Not duplicative… but the one-way loop seems unwise. Why not run a plain two-way line? They’re more effective.
First, I think some of you are just looking at lines on the map and do not have a real good sense of the physical geography of Downtown LA and the residential and commercial density and patterns. There is a reason why the southern loop exists that way… that’s where the bulk of the residential development is happening in Downtown LA. The majority of the ridership is likely to be between Southpark (major residential) and Bunker Hills (major employment zone). These two points are located exactly at opposite corners (southeast and northwest of the proposed alignment). What this says to me is that the one-way loop is not likely to be an impediment to ridership. Personally, I think consolidating on Broadway in 2-way trunk is probably better idea but the Broadway-Hill pair is acceptable. The alternative is to not serve Convention Center/LA Live area and that will probably be more problematic than the existing loop design.
Second, Metro Silver Line and ALL existing Rapid buses are long distance commuter services and have very few Downtown stops. They not ideal core Downtown circulator substitute. Streetcars will serve a completely different purpose.
Third, the subways (both of them, eventually) will surely compliment the Streetcars rather than compete with it. The subways lines connects Downtown with suburbs and bring in commuters (similar to Silver Line BRT and Rapid buses). The Streetcar is locally oriented and will likely serve Downtown residents far more than suburban commuters.
Fourth, the DASH buses (the existing bus based circulator service) are pitifully inadequate and generally unreliable means of moving around the Downtown core area. For one thing, service ends at 5 PM, precisely when Downtown residents may need it to venture out. DASH also has limited service on weekends and highly prone to traffic disruptions. Try using one to get from Southpark to USC football game or from Bunker Hill to Staples Center for a Kings game… you will wait and wait and wait and wait and wait and wait and wait…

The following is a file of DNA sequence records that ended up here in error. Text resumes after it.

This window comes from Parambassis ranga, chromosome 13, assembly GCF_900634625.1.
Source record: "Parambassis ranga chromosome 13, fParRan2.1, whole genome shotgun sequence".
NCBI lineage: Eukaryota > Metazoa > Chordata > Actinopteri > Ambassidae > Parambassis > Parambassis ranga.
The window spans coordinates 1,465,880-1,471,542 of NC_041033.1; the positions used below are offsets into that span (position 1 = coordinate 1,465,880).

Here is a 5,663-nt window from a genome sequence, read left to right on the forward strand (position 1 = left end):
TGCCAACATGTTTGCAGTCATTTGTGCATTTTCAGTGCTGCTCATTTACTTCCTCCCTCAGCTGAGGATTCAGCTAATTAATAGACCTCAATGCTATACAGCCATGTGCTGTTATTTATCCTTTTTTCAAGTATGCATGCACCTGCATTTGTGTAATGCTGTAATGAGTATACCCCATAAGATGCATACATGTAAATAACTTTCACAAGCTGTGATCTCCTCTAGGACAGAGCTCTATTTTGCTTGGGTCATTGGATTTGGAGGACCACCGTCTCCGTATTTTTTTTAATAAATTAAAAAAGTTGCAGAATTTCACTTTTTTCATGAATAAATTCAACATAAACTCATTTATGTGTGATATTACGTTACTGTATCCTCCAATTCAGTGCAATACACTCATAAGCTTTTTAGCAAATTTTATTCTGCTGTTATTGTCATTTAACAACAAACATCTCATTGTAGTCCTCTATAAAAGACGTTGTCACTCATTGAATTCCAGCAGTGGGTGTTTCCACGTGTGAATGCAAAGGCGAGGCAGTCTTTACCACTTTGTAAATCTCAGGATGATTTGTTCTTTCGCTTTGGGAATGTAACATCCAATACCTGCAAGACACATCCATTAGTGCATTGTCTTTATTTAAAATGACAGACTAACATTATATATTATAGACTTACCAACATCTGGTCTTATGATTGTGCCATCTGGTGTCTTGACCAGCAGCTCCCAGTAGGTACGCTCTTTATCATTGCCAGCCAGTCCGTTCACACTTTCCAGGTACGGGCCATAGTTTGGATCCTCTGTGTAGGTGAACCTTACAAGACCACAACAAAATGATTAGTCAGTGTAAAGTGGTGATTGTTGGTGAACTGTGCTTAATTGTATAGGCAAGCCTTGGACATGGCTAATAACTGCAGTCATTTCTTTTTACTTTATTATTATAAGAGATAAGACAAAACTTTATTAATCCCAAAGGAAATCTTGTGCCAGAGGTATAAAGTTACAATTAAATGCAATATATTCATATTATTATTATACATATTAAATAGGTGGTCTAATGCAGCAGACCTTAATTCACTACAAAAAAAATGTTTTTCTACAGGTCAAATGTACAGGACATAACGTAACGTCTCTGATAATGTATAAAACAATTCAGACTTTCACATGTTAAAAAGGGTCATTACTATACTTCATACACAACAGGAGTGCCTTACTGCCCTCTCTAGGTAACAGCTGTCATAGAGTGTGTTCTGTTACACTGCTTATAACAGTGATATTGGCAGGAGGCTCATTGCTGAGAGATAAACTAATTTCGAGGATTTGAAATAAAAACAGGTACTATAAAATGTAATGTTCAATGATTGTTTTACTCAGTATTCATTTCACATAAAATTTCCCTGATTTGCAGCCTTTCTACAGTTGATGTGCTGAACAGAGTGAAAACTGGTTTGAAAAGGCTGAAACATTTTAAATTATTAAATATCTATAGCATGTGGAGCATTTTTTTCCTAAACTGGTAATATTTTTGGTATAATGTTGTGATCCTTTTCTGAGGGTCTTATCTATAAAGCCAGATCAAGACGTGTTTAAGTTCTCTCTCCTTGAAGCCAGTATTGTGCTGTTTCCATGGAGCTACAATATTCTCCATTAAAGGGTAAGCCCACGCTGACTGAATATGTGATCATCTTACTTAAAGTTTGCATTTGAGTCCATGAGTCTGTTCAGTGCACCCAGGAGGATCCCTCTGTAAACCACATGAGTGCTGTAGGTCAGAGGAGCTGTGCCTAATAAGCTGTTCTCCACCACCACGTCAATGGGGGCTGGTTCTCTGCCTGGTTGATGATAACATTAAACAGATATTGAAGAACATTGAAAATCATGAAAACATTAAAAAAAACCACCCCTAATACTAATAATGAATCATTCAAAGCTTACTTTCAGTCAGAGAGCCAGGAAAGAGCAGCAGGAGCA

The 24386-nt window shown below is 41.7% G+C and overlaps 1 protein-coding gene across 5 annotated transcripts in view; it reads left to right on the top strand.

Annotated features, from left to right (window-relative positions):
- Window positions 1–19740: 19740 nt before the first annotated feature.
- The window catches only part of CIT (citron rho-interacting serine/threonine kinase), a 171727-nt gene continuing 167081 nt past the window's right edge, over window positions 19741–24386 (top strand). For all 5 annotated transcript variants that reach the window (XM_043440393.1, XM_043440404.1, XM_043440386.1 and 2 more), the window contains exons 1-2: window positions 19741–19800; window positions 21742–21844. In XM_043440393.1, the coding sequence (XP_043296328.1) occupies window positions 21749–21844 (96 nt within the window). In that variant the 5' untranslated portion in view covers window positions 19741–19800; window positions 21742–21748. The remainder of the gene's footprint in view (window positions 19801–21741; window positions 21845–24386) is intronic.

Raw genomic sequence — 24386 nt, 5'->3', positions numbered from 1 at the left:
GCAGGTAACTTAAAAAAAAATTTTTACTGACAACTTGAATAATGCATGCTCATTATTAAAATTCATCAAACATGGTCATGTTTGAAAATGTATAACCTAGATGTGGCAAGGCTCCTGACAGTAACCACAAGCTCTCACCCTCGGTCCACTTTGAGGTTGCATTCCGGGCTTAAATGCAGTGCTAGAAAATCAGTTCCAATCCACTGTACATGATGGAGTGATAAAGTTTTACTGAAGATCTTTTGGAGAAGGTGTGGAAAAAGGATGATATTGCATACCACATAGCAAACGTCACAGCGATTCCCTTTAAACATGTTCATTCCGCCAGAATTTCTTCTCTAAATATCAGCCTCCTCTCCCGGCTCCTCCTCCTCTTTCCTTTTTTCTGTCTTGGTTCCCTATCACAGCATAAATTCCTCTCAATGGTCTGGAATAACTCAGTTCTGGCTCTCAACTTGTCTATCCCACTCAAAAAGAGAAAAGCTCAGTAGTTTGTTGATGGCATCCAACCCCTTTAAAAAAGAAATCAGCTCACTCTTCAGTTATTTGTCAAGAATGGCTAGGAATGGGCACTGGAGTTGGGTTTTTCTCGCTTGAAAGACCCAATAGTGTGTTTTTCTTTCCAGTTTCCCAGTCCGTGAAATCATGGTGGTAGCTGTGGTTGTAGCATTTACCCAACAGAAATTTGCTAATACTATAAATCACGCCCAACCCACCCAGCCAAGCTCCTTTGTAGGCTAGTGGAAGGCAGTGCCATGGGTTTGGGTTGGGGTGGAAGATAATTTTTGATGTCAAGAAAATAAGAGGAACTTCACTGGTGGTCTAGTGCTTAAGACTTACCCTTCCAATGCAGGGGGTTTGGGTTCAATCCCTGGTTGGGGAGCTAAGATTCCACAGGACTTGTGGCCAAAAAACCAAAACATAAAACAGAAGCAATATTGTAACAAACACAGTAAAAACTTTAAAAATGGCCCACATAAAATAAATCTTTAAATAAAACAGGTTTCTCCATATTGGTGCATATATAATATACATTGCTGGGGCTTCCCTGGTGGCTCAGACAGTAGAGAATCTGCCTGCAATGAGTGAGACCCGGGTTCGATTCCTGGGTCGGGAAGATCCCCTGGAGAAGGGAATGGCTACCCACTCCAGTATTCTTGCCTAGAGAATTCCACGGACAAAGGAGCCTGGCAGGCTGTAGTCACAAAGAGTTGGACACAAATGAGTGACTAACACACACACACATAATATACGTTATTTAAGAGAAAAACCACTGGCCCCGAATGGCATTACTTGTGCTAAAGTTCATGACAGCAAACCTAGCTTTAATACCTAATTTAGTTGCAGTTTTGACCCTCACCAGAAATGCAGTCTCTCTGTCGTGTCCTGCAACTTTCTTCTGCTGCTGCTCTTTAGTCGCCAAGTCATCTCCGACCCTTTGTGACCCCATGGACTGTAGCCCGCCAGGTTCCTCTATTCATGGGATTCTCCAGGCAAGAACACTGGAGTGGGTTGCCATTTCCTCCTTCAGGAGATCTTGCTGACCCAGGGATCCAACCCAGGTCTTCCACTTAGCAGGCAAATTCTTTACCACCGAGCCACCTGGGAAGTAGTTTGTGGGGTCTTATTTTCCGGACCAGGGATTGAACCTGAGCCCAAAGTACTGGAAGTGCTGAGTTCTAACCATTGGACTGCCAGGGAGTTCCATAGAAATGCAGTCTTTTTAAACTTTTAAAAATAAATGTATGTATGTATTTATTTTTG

Not duplicative… but the one-way loop seems unwise.
Keep in mind, the block between Hill and Broadway is very short. As an example, Grand Central Market has entrances on both the Broadway and Hill sides and the market itself is not enormous. Therefore, I think the lack of two way running here is not really a problem, especially considering that Hill seems to be coming into its own and this gives the line some more exposure. The loop may be an issue, but that is another debate.
Another boondoggle! Why not walk? Rail-based transit is expensive and only worth building if it is mostly on a segregated alignment and designed for trips of 3 km or more.
Americans do not walk 2km from one location to another, they drive that distance. Increasing the density of development beyond the auto-only density wall requires a frequent, convenient alternative to driving. And a city that is as exposed to a catastrophic impact of a loss of access to gasoline as LA needs to develop non-petroleum alternatives to driving across the board.
A dedicated lane electric trolley bus might have a higher benefit/cost ratio, but its politically harder to get people behind a trolley bus route with a dedicated lane than to get them behind a streetcar project, so the question at hand is whether the benefit/cost ratio is over one.
I’ve followed this project since its inception and been to nearly all of the community and other meetings. Now that they’ve released 7 final alternatives, I think it’s clear that some are better than others.
For someone who knows Downtown as someone who lives and works here, here is my perspective:
A circular route can work, if it’s done right, and the streetcar is not designed only to be a transit option (Downtown does have other good options), but as a development tool as well.
Alternative 4 (the pink route shown) would work, with the loop returning west on 9th. South on Broadway and north on Hill would be fine, as the streets are close together. I had no problems with a similar set up in Portland, and I had never even been there before. That would also boost development on Hill. The permanence of a streetcar attracts business’ and investors in a way that buses cannot, no matter how frequent.
The Streetcar should connect L.A. Live/South Park with Chinatown/Dodger Stadium via Broadway/Spring and 11th/12th. The Bunker Hill area will be served by the new 2nd/Flower subway (Downtown Connector).